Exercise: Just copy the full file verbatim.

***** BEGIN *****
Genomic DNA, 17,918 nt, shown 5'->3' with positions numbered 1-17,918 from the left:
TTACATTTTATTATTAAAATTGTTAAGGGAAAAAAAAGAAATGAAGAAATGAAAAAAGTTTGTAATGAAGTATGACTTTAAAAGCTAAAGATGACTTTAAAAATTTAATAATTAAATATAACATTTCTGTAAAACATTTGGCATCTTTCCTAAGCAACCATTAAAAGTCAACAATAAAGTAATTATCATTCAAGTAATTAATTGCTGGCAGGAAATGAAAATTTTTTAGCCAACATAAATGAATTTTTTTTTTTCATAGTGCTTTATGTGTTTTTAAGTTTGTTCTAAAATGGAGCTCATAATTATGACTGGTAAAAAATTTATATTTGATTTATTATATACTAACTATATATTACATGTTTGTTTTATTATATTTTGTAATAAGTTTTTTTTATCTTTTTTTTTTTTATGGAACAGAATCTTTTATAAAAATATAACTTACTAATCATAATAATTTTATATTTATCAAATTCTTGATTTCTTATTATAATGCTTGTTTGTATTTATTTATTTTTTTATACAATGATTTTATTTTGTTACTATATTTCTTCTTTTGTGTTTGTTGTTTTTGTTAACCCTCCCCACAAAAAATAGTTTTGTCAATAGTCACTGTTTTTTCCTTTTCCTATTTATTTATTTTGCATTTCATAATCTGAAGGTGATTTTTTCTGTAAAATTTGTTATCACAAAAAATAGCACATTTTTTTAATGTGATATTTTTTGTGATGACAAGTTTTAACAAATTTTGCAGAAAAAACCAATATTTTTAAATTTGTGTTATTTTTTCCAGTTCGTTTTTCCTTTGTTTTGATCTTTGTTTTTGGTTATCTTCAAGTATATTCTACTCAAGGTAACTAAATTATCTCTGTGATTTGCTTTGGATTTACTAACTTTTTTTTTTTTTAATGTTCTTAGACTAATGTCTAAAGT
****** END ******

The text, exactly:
Genomic DNA, 17,918 nt, shown 5'->3' with positions numbered 1-17,918 from the left:
TTACATTTTATTATTAAAATTGTTAAGGGAAAAAAAAGAAATGAAGAAATGAAAAAAGTTTGTAATGAAGTATGACTTTAAAAGCTAAAGATGACTTTAAAAATTTAATAATTAAATATAACATTTCTGTAAAACATTTGGCATCTTTCCTAAGCAACCATTAAAAGTCAACAATAAAGTAATTATCATTCAAGTAATTAATTGCTGGCAGGAAATGAAAATTTTTTAGCCAACATAAATGAATTTTTTTTTTTCATAGTGCTTTATGTGTTTTTAAGTTTGTTCTAAAATGGAGCTCATAATTATGACTGGTAAAAAATTTATATTTGATTTATTATATACTAACTATATATTACATGTTTGTTTTATTATATTTTGTAATAAGTTTTTTTTATCTTTTTTTTTTTTATGGAACAGAATCTTTTATAAAAATATAACTTACTAATCATAATAATTTTATATTTATCAAATTCTTGATTTCTTATTATAATGCTTGTTTGTATTTATTTATTTTTTTATACAATGATTTTATTTTGTTACTATATTTCTTCTTTTGTGTTTGTTGTTTTTGTTAACCCTCCCCACAAAAAATAGTTTTGTCAATAGTCACTGTTTTTTCCTTTTCCTATTTATTTATTTTGCATTTCATAATCTGAAGGTGATTTTTTCTGTAAAATTTGTTATCACAAAAAATAGCACATTTTTTTAATGTGATATTTTTTGTGATGACAAGTTTTAACAAATTTTGCAGAAAAAACCAATATTTTTAAATTTGTGTTATTTTTTCCAGTTCGTTTTTCCTTTGTTTTGATCTTTGTTTTTGGTTATCTTCAAGTATATTCTACTCAAGGTAACTAAATTATCTCTGTGATTTGCTTTGGATTTACTAACTTTTTTTTTTTTTAATGTTCTTAGACTAATGTCTAAAGT